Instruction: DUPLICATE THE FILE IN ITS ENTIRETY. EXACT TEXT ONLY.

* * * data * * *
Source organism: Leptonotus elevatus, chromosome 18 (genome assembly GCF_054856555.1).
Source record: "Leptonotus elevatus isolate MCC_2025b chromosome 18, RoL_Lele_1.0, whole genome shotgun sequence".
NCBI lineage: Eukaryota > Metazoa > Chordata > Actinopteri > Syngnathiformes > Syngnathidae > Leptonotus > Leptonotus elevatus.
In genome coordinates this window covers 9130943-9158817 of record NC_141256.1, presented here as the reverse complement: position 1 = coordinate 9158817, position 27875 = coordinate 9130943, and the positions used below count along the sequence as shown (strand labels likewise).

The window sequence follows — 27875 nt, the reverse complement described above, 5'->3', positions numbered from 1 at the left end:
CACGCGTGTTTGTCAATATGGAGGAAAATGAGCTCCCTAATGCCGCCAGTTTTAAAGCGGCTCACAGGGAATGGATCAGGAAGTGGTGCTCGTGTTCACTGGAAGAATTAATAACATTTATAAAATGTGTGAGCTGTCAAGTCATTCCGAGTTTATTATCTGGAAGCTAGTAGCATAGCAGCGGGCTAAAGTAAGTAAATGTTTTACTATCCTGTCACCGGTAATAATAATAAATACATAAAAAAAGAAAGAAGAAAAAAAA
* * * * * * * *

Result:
Source organism: Leptonotus elevatus, chromosome 18 (genome assembly GCF_054856555.1).
Source record: "Leptonotus elevatus isolate MCC_2025b chromosome 18, RoL_Lele_1.0, whole genome shotgun sequence".
NCBI lineage: Eukaryota > Metazoa > Chordata > Actinopteri > Syngnathiformes > Syngnathidae > Leptonotus > Leptonotus elevatus.
In genome coordinates this window covers 9130943-9158817 of record NC_141256.1, presented here as the reverse complement: position 1 = coordinate 9158817, position 27875 = coordinate 9130943, and the positions used below count along the sequence as shown (strand labels likewise).

The window sequence follows — 27875 nt, the reverse complement described above, 5'->3', positions numbered from 1 at the left end:
CACGCGTGTTTGTCAATATGGAGGAAAATGAGCTCCCTAATGCCGCCAGTTTTAAAGCGGCTCACAGGGAATGGATCAGGAAGTGGTGCTCGTGTTCACTGGAAGAATTAATAACATTTATAAAATGTGTGAGCTGTCAAGTCATTCCGAGTTTATTATCTGGAAGCTAGTAGCATAGCAGCGGGCTAAAGTAAGTAAATGTTTTACTATCCTGTCACCGGTAATAATAATAAATACATAAAAAAAGAAAGAAGAAAAAAAA